SONGWRITING SURVIVAL GUIDE: 7 WAYS TO SABOTAGE A CO-WRITE

 Songwriting Survival Guide

Having been a part of countless writing sessions over the span of 20 years, I have found that not all co-writes are created equal.  For the most part they are a great experience, spending the day in rooms with people I love (or have just met) going after the best song possible. 

But along the way there have been those “what in the world” sessions.  The kind that every co-writer dreads.  

Looking back, there have been some patterns I have noticed along the way that helped contribute to those type of train wrecks.

Now first, let me say that not only have I seen these 7 things sabotage a session, but I have also taken part in some, learning the hard way and some of them I'm still learning.  My goal in this post is to just keep us aware so we can be the best co-writers we can be.

 

1. Stay On Social Media

It’s hard to be creative and productive with someone who is floating in cyberspace.  It’s hard enough having a conversation with someone in general who is always looking at their phone with every buzz, ding, beep or ring notification.  

I’m not expecting a no social policy in the writing room by any means.  I realize we are in the room together for awhile and taking breaks is inevitable and healthy, so in those moments get your shot of Instagram dopamine.  

But just be aware that the conversation you are having with someone on iMessage or the feed you are constantly checking just distracts from you being fully present and fully creative.   

 

2. Me, Myself and I Syndrome

I was in a session one time with a new up and coming writer who I heard had some awesome things in the works.  Well it didn’t take long in meeting him that I found out everything… and I mean everything.  And throughout the co-write I kept hearing about the amazing singles coming out, the massive producers he was working with and how he was just getting started.  All of it was true but that was a hard session to endure.  

So let your success speaks for itself.  And in a co-write focus on who’s in front of you and write the best song for that day.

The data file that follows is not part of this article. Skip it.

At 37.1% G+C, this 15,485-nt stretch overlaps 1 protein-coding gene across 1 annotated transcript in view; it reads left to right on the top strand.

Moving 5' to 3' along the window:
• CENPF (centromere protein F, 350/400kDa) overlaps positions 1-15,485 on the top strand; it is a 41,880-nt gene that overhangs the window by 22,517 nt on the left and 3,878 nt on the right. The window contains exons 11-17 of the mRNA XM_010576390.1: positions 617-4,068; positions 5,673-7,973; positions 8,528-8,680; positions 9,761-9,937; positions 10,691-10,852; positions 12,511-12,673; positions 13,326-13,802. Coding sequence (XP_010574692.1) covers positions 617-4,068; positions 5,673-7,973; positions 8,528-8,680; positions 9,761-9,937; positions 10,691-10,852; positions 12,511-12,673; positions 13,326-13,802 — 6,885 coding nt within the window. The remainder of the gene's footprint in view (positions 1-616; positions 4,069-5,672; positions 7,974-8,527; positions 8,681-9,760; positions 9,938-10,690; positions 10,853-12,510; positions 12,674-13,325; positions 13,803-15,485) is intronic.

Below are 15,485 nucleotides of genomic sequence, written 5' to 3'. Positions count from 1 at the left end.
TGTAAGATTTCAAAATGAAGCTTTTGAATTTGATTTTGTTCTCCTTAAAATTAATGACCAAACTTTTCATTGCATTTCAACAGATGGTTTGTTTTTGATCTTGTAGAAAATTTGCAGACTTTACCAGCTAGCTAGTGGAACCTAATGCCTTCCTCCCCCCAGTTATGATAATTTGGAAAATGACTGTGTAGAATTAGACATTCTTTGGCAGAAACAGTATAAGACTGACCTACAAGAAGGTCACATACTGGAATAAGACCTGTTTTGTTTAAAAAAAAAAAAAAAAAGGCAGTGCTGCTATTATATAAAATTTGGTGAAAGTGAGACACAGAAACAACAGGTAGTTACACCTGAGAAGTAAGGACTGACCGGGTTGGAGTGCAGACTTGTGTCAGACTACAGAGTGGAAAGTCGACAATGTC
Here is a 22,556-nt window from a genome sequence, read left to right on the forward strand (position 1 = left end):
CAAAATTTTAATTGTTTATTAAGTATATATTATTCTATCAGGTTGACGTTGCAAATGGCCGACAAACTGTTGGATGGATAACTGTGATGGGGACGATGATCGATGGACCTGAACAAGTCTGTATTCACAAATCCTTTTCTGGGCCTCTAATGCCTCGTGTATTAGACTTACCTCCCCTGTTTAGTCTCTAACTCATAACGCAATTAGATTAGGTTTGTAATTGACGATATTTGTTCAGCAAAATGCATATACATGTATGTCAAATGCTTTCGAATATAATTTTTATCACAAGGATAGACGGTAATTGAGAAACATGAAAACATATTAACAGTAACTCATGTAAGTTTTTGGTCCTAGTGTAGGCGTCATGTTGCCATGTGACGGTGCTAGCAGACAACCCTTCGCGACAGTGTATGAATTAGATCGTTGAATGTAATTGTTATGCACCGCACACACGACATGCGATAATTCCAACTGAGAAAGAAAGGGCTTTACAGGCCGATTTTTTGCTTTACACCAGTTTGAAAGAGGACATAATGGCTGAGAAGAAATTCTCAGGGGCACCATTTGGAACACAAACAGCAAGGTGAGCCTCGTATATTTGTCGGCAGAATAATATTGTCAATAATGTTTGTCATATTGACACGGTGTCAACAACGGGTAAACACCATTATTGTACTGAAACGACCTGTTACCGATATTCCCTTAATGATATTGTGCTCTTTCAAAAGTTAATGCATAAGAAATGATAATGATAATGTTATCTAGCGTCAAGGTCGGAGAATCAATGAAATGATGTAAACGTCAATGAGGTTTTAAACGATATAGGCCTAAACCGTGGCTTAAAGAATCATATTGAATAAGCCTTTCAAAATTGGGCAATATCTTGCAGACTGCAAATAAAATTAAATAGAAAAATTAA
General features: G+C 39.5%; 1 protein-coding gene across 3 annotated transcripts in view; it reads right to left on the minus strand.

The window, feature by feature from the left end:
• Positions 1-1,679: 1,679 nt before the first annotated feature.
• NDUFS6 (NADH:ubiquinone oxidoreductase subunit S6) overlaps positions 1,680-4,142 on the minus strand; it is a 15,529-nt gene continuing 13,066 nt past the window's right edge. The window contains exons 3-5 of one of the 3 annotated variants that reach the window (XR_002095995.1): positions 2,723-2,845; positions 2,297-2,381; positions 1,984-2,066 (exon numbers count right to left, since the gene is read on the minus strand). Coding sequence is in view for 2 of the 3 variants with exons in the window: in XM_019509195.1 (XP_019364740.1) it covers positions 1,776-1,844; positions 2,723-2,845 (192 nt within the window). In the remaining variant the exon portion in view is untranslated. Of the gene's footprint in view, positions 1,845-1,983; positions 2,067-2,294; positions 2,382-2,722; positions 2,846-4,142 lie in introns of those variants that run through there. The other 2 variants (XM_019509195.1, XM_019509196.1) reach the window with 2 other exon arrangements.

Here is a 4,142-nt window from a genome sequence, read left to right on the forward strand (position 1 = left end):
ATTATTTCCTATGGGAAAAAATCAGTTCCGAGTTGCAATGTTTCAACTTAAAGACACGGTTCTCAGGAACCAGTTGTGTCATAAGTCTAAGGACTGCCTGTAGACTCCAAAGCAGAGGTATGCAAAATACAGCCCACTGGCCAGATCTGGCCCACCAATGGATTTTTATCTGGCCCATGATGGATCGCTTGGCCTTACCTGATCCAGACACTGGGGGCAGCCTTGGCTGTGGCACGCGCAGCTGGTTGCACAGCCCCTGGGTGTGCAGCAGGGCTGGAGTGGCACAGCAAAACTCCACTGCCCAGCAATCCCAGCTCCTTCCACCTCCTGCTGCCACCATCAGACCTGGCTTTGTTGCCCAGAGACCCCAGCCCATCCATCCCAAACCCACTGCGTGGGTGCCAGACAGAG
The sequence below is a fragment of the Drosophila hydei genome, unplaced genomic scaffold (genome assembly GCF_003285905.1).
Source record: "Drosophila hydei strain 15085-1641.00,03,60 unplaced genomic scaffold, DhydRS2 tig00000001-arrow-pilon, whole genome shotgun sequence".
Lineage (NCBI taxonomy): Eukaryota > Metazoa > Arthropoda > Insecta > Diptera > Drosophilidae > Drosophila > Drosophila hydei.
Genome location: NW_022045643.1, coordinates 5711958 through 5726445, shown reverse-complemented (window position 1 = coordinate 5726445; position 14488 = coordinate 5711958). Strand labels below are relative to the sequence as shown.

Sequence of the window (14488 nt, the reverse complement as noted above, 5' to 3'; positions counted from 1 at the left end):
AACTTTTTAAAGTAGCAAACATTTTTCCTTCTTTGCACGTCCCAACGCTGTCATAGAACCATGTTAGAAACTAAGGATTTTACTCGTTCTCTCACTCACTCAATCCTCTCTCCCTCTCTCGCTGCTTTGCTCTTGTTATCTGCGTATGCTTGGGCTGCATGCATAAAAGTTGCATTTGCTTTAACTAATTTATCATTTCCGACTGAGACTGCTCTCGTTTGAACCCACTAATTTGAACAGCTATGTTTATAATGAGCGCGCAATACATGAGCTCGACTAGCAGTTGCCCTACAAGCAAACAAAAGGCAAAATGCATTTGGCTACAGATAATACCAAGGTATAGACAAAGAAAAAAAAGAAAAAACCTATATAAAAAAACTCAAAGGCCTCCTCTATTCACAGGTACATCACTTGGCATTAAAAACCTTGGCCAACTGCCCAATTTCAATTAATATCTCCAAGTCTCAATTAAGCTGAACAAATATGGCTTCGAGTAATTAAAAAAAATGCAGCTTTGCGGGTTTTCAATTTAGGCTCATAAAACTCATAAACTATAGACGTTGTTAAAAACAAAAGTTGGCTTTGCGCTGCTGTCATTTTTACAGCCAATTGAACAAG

3. Shoot Down Everyone Else’s Idea 

If you are a confident writer and have lots of ideas, you may struggle with this.  But I’ve learned that any agenda in a writing session that is based around you and the end result, goes against the beauty of collaborating.  

Even if there is a new writer who is still learning the whole process of songwriting and contribution, we never know who the genius is going to flow out of.  Actually one of the best part of collaborating is helping draw the genius out of everyone.   

 

4. Always Compare The Song To Another Song

I have this problem.  I’ll hear a song I love and just constantly compare what I’m working on with that.  In some ways that can be good I guess as a bar to reach for, but in a session that is a sure fire way to be annoying.  

In a co-write you are writing your song, not that other song.  It’s ok to mentally know where you want to go with the song, but stop bringing it up!  I’m preaching to the choir here.

You are the sum of all your creative influences, SO THAT you can create something new, fresh and uniquely you.    

 

5. Write The Song Yourself

I don’t know if you’ve ever had the feeling you were watching someone else write the song right in front of you, but it can be demoralizing.  

Why collaborate if you plan on going in your own world and writing most of the song yourself? 

Everybody has that process of working out the idea, finding that right lyric or melody.  For me sometimes I just go over to the corner for a second, but then I’m back engaged.  But it’s pretty annoying to have to say “Hey, so, what are you thinking over there?” all day long.  I hate that.  

You may be the best songwriter in the world, but it doesn’t mean much if you don’t include your co-writers in on the process.    

 

6. Be A Jerk

You might think this is a no brainer.  But do you know I’ve written with a few interesting people throughout the years who have just been frankly, a jerk.  No manners, no watching the words they say.  

It’s really back to the basics...how to treat a fellow human being 101, not just to a co-writer.  Be kind.  Treat everyone with respect and dignity.  Don’t let your insecurity cause you to cut someone else down.      

My motto is serve the writer in front of you.  Honor them.  Let their creativity shine as much as yours.  Encourage them in a way that when they leave the session, they are built up rather than torn down.

 

7. Bring Your Entourage

In a lot of the songwriting circles I’m in now, this is not even a thing.  But trust me, there have been way too many writing sessions where friends, Managers, family members (Momagers included) want to sit in on the writing session.  

I’ve literally had someone bring 4 other people for a co-write with me and  a producer friend of mine.  He kindly told everyone else but the writer to leave.  Not awkward at all!  

Do us all a favor and if you have a songwriting session coming up, don’t ask your manager to come.  There is nothing that kills the creativity in the room more than someone who doesn’t understand the creative process… that what we actually start with will most likely morph into a completely different song by the end of the day.   

 
 
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